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Nat Rev Gastroenterol Hepatol. 2015 Jun;12(6):353-62. doi: 10.1038/nrgastro.2015.56. Epub 2015 May 12.

Neural reflex pathways in intestinal inflammation: hypotheses to viable therapy.

Author information

1
Department of Gastroenterology, Tytgat Institute for Liver and Intestinal Research, Academic Medical Centre, Meibergdreef 69, 1105BK Amsterdam, Netherlands.
2
Department of Surgery, Catharina Hospital Eindhoven, Michelangelolaan 2, 5623 EJ, Eindhoven, Netherlands.
3
School for Mental Health and Neuroscience, Health and Nutrition, 6200 MD, Maastricht University, Netherlands.

Abstract

Studies in neuroscience and immunology have clarified much of the anatomical and cellular basis for bidirectional interactions between the nervous and immune systems. As with other organs, intestinal immune responses and the development of immunity seems to be modulated by neural reflexes. Sympathetic immune modulation and reflexes are well described, and in the past decade the parasympathetic efferent vagus nerve has been added to this immune-regulation network. This system, designated 'the inflammatory reflex', comprises an afferent arm that senses inflammation and an efferent arm that inhibits innate immune responses. Intervention in this system as an innovative principle is currently being tested in pioneering trials of vagus nerve stimulation using implantable devices to treat IBD. Patients benefit from this treatment, but some of the working mechanisms remain to be established, for instance, treatment is effective despite the vagus nerve not always directly innervating the inflamed tissue. In this Review, we will focus on the direct neuronal regulatory mechanisms of immunity in the intestine, taking into account current advances regarding the innervation of the spleen and lymphoid organs, with a focus on the potential for treatment in IBD and other gastrointestinal pathologies.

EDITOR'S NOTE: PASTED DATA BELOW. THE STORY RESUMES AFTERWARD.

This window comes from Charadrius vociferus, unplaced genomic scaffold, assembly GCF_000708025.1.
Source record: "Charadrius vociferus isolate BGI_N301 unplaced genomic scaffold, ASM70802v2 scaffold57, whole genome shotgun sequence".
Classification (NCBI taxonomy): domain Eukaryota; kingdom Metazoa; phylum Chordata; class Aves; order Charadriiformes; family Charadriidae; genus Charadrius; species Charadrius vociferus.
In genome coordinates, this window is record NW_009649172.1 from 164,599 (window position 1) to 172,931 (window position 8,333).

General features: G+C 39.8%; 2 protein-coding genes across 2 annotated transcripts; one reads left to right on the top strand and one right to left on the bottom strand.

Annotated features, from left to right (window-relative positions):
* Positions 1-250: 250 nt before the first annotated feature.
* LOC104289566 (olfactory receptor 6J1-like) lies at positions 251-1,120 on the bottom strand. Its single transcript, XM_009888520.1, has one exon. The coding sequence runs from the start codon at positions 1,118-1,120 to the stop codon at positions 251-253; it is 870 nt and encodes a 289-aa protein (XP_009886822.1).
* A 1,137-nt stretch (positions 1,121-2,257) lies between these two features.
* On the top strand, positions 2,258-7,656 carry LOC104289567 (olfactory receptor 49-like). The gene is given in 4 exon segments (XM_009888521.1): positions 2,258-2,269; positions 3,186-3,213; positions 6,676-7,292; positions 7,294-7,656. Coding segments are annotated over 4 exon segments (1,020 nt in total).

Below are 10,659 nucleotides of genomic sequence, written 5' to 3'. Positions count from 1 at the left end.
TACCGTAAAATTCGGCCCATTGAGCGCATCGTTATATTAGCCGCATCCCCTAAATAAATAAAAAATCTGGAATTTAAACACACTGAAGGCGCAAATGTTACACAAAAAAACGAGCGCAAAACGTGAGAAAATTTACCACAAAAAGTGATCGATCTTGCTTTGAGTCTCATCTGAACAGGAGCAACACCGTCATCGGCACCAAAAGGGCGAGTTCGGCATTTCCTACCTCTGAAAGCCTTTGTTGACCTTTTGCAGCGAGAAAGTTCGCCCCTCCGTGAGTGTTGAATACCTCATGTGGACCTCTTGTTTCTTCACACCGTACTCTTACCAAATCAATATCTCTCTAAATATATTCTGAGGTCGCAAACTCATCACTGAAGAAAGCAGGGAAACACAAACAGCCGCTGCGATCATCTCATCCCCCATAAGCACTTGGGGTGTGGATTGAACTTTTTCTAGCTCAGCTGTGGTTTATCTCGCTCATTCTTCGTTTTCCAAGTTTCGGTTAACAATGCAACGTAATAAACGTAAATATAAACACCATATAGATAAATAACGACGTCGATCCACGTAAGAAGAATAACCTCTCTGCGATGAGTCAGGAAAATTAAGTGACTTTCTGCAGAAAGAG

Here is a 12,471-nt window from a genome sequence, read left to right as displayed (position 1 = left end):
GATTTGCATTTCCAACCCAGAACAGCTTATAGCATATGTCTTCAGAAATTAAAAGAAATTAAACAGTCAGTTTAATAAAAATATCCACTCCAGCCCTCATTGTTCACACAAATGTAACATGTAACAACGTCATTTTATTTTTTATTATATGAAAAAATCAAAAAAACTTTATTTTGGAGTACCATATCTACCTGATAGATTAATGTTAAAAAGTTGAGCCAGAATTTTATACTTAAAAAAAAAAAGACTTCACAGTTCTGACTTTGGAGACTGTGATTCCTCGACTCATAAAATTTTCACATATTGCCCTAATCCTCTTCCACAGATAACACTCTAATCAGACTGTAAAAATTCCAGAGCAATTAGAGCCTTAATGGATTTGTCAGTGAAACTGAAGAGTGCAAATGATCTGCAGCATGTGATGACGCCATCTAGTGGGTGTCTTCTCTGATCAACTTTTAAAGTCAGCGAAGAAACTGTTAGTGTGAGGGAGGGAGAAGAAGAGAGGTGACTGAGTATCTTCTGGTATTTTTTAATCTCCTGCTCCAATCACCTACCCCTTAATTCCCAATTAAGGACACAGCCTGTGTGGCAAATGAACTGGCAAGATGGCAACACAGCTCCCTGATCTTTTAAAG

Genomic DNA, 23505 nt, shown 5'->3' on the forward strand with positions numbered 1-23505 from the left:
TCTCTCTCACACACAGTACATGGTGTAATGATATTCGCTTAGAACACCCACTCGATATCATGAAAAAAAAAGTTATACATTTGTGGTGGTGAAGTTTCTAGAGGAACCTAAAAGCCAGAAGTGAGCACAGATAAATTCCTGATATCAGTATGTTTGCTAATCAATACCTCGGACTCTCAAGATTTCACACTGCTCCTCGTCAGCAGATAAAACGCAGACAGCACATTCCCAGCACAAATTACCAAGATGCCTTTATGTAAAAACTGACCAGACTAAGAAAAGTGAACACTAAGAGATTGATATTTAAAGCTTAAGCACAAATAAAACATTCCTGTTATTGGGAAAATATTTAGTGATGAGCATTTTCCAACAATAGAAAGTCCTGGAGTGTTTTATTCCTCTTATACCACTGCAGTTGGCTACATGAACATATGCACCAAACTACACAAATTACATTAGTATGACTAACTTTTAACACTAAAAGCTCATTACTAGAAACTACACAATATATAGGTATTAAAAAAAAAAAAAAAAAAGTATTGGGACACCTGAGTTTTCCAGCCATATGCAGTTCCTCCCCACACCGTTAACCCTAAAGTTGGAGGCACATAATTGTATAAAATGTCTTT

PMID:
25963513
DOI:
10.1038/nrgastro.2015.56
[Indexed for MEDLINE]

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